Photo courtesy of artist's Facebook page.

Photo courtesy of artist’s Facebook page.

206UP.COM is happy to feature R&B singer/MC Dice in this edition of THE SIX. Reflections in Broken Glass is Dice’s recent album, a self-assured collection of mid-tempo grooves that deals heavily in matters of the heart. Love for your neighbor, your romantic partner, your self, and your ‘hood are all touched upon by the talented vocalist who operates at an easy and mellow pace. Contemporary R&B/hip-hop can often shoot off in aimless, haphazard directions these days. Reflections in Broken Glass is a calming influence among the chatter.

What’s the origin of your stage name, “Dice”?

I chose the name Dice when I was 14. Originally the full moniker was Pair-A-Dice. Literally, I was flipping through the dictionary one day reading the definitions of words [and] I wanted something with meaning — multiple if possible. Due to my tendency to be all over the place stylistically I didn’t want to be stuck in a box with my name, I wanted something timeless that expressed my variety. Under the definition of a die roll it said something [about] lacking predictability but not lacking cause or purpose, I felt it fit perfectly. I have old school homies that still call me Pair-A-Dice, but it got shortened to Dice over time and through casual use as a nickname by friends and family. My mom has even taken to calling herself “Mama Dice”.

Reflections in Broken Glass, like your past releases, is a more dynamic listening experience than a lot of local albums because you sing and rap. What did you originally start with, rapping or singing, and do you prefer one over the other?

I was raised in a musical household. My mother sang in an all female barbershop chorus throughout my childhood and her long term boyfriend played in a rock band. When with my mom it was all about oldies and Motown, with pops, everything from AC/DC to Bob Dylan; we would sing in the car and my mom would teach me how to harmonize. She got me involved in choir from a very early age, so there has always been singing. As for the rapping aspect, both parents were avidly against hip-hop/rap and I was for the most part not allowed to listen to it around either of them; that came later.

Who is your favorite R&B/soul singer of the moment?

I don’t have a favorite singer “of the moment”. Admittedly, I don’t listen to a lot of current music as the content doesn’t interest me much of the time. The vocalist, and writer, I have had the most recent listening infatuation with is Adele, though I’m giving both of [her] records a rest at the moment. For the record, Erykah Badu will likely be my favorite of all time, forever.

Reflections is appealing because it sounds so composed and well-intentioned — you’re moving at your own musical pace, not trying to cater to current radio expectations. Do you ever feel artistic pressure to drop a club track, or something that’s not otherwise consistent with your vision as an artist?

I feel that pressure constantly. Whether or not I allow it influence the music I make is another matter. “Celebration” was borne of that pressure. I felt I had nothing “feel good” that people could actually move to at a party or a show. The challenge for me was finding a topic I found suitable and uplifting without becoming cliche or corny, something gangsters and grandmothers alike could two step to in the same room. In regards to vision, that is the one thing I would never sacrifice. I have my musical morals, all artists do, mine are just based in the belief that my music can be detached from today’s pop music-palooza, still be relevant and garner a diverse following.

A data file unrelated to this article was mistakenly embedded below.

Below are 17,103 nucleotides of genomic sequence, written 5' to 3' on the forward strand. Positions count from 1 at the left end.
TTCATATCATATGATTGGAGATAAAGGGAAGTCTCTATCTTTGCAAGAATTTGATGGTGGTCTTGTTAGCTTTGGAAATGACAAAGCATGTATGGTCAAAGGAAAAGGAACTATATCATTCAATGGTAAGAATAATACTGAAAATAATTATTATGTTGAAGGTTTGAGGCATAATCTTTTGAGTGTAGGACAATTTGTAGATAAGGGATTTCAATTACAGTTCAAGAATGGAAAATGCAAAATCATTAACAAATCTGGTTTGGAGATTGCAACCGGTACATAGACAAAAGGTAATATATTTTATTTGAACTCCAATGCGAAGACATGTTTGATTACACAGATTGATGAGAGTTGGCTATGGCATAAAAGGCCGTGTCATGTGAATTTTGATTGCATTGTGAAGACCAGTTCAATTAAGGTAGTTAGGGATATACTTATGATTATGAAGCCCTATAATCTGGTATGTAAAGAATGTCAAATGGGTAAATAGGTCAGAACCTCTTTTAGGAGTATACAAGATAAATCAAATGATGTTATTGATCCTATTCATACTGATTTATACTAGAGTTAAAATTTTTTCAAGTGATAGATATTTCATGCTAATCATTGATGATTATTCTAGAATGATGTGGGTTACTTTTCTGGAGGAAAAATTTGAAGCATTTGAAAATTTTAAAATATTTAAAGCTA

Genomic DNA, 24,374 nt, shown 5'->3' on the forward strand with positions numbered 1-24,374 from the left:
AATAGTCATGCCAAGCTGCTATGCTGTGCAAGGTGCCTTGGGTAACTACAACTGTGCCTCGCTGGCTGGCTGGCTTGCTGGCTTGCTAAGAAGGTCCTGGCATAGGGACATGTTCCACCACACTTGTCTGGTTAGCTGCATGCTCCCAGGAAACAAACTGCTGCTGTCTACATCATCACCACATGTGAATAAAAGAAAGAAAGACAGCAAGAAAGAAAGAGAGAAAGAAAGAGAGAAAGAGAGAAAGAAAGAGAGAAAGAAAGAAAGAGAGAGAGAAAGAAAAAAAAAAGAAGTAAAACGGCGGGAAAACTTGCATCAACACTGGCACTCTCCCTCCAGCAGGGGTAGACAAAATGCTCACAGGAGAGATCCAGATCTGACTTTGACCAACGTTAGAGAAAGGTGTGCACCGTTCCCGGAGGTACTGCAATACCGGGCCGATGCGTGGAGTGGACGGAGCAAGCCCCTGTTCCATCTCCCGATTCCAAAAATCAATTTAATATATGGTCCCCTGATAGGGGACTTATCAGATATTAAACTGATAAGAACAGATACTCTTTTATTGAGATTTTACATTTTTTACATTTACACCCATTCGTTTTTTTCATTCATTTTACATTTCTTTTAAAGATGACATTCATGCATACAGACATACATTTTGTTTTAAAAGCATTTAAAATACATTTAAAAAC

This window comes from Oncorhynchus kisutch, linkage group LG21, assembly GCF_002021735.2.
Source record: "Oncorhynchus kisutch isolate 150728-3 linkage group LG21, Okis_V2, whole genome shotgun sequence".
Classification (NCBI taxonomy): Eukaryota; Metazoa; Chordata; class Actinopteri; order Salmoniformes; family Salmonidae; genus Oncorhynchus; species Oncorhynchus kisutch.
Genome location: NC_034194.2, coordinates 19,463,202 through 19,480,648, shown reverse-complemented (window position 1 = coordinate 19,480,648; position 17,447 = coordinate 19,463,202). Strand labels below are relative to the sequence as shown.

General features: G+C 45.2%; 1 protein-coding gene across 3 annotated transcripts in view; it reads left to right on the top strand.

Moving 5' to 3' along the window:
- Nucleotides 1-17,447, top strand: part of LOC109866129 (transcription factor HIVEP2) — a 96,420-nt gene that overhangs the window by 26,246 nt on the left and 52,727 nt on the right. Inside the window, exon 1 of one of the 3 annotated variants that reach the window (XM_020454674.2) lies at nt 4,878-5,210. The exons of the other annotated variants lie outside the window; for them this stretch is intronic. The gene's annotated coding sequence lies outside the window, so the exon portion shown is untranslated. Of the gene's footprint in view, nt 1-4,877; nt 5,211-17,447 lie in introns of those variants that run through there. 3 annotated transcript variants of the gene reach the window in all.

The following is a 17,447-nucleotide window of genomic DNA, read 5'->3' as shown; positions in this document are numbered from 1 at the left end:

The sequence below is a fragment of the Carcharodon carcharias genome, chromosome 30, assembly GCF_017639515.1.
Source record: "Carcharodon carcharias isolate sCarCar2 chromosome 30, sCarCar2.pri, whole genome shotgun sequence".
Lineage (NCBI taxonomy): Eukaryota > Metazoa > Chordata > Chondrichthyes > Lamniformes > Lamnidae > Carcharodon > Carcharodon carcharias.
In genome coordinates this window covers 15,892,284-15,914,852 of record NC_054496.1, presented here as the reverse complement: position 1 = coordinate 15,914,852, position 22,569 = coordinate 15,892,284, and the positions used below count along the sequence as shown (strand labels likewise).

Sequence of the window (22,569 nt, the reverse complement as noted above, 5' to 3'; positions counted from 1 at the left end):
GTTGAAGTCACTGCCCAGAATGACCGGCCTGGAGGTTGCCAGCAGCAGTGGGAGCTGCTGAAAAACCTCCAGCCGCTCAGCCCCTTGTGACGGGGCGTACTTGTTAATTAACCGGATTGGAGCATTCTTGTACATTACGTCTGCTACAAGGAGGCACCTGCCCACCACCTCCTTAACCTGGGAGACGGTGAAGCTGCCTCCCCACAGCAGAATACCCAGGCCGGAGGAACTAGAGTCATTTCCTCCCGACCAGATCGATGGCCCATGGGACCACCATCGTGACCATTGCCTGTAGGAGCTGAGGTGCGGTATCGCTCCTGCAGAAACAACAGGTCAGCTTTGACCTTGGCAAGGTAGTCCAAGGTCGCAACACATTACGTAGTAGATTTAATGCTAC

“Celebration” – Dice (prod. by DJ El Grande)

Talk a little bit about your relationship with Vitamin D. How do you two know each other and how did you come to work together?

Vita and I have known each other a few years now, I honestly don’t remember how we met. [Laughs] He is a great friend and mentor [who] has taught me a great deal about myself as an artist and [someone] I hold in high esteem musically, as so many rightfully do. The man’s ear is wild and it still makes me giddy when he DJ’s Hip Hop Kitchens. I had done some vocal work for a few town artists at the Pharmacy when it was still up and running, a while later we connected to record “Things I Couldn’t Say”, produced by Retro, and since then have gone on to work on many things, most recently Reflections, which he produced four joints for.

“Flat Tire” – Dice (prod. by Vitamin D)

Any new projects or shows coming up soon?

There are always new projects in the works, but nothing I’m ready to announce just yet. As for shows, the next few months are going to be busy, several shows and some traveling. Headed to Oakland March 3rd for a show with my WBMG family then back home for a March 8th evening at Lucid Jazz Lounge in the U-District with my band The High Rollers. I will be performing covers of some classics as well as my smoother original material. [It’s a] very intimate venue with limited seating so that will be a blast. [I’m] also juiced to be opening for Ryan Leslie at Neumo’s March 26th with my guys Nate Vibez and Zach Bruce, also with my band.

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